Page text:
Are You Gaslighting Me?


By 1994, when Victor Santor published his creepily serious book, Gaslighting: How to Drive Your Enemies Crazy, the term had come to mean “a form of intimidation or psychological abuse in which false information is presented to the victim, making them doubt their own memory and perception.” Most Americans will associate this with the 1944 film Gaslight, starring Charles Boyer, Ingrid Bergman & Joseph Cotton, which was a remake of a 1940 UK film of that name [later released in the States as The Murder in Thornton Square], based on the 1939 West End play Gas Light, which opened on Broadway in 1941 as Angel Street, starring Vincent Price in his debut role as a Baddie, where it ran for a record-setting 1,293 performances. In a real-life attempt to gaslight American movie-goers [“British version? There was never a British version.”], MGM arranged to have the negative & all the prints of Thorold Dickinson’s 1940 film destroyed [but he surreptitiously made a print for himself and squirreled it away].

In all the versions, our heroine notices that the gaslights on the lower floor of the house intermittently go dim [indicating that someone has lit up a gaslight in the attic]; but the complicit housemaid [Angela Lansbury in the MGM flick] denies that anyone is upstairs and she denies that she notices the downstairs lights dimming, at all. It’s another case of, “Who ya gonna believe? Me, or your lyin’ eyes?”

Apparently, humans can’t resist this form of Poetic deception, often rationalizing it as “just a bit of fun.” According to my Dad, each Junior Officer, upon arrival at his first Pacific port of call, was gaslighted in the Officers’ Club, thusly. The Newbie would spy his first gecko, peering down at him from one of the corners of the room, point to it and say, “Oh, look! A lizard!” As one, the Old Hands would turn variously to every other corner of the room and say, soothingly, “Yes. I see it. Of course I do.” “No! Really! Over here!” the Newbie would insist; at which the Old Hands would all switch their gazes to another [gecko-free] corner and reiterate, “A lizard. Yes.” Of course, the wheeze would only work if there was only one gecko in the room. A log was kept, of how long it took for “the penny to drop.” And don’t you just know, the ex-Newbie was the most enthusiastic gaslighter, when the next Junior Officer arrived.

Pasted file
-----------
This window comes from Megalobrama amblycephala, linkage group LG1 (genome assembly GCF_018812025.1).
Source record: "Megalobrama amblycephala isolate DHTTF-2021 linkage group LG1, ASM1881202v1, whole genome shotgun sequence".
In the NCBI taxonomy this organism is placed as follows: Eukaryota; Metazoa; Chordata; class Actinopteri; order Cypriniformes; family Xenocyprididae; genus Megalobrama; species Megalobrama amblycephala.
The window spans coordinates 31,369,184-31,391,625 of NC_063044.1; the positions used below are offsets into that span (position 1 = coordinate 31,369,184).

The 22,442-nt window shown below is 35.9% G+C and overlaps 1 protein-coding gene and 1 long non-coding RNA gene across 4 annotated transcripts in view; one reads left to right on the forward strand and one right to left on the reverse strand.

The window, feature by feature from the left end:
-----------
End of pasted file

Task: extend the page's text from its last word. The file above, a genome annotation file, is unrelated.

Why do we humans feel the urge to deceive? Probably, for the usual reason we resort to Poetic communication: because we reckon that the truth will get us in trouble. The Baddie in Gaslight fears his wife will dime him out as the murderer, so he seeks to turn her into an unreliable witness. The Old Hands seek to assuage the humiliation of their own Newbie cluelessness, so they ritually pass on the pain to the new Newbies. This is especially likely to happen if there is the perception of scarce resources [such as available females, or supplies, or even space] in the area, into which the Newbie has unwittingly intruded.

Turns out, we’re not the only creatures who engage in intra-species deception, as Jakob Bro-Jorgensen reports in his recent article, “Male Topi Antelopes Alarm Snort Deceptively to Retain Females for Mating.” [First of all, that title is far too high-concept to get green-lighted as an MGM film. I’m thinking, Don’t Be That Schmized Gazelle!] Quoting here, “male antelopes snort and look intently ahead if an ovulating female begins to stray from their territory [which] suggests to the female that there is danger ahead…[such as] lions, cheetahs, leopards [or] humans…the snort and intent look were a false call…and there was no danger nearby.” The article asserts, “This type of intentional deception of a sexual partner has not been documented before in animals. Previous studies have shown that animals do deceive each other but mainly in hostile situations or to protect themselves.” Bro-Jorgesen ponders “why females keep responding to alarms at all”; and concludes that “females are better off erring on the side of caution, because failing to react to a true alarm could easily mean death in a place…full of predators.”

So, here’s my suggestion, whatever your species happens to be. If you begin to suspect that you are being gaslighted, ask yourself, “How might the [would-be] gaslighter benefit from the deception? What’s up his [or her, let’s not forget Angela Lansbury’s shenanigans] nose, anyway?” If you come up clueless, you always have the option of reading the power subtext back to the other party: “Are you gaslighting me?”

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Filed under ethology, power subtext, semiotics, understanding shenanigans

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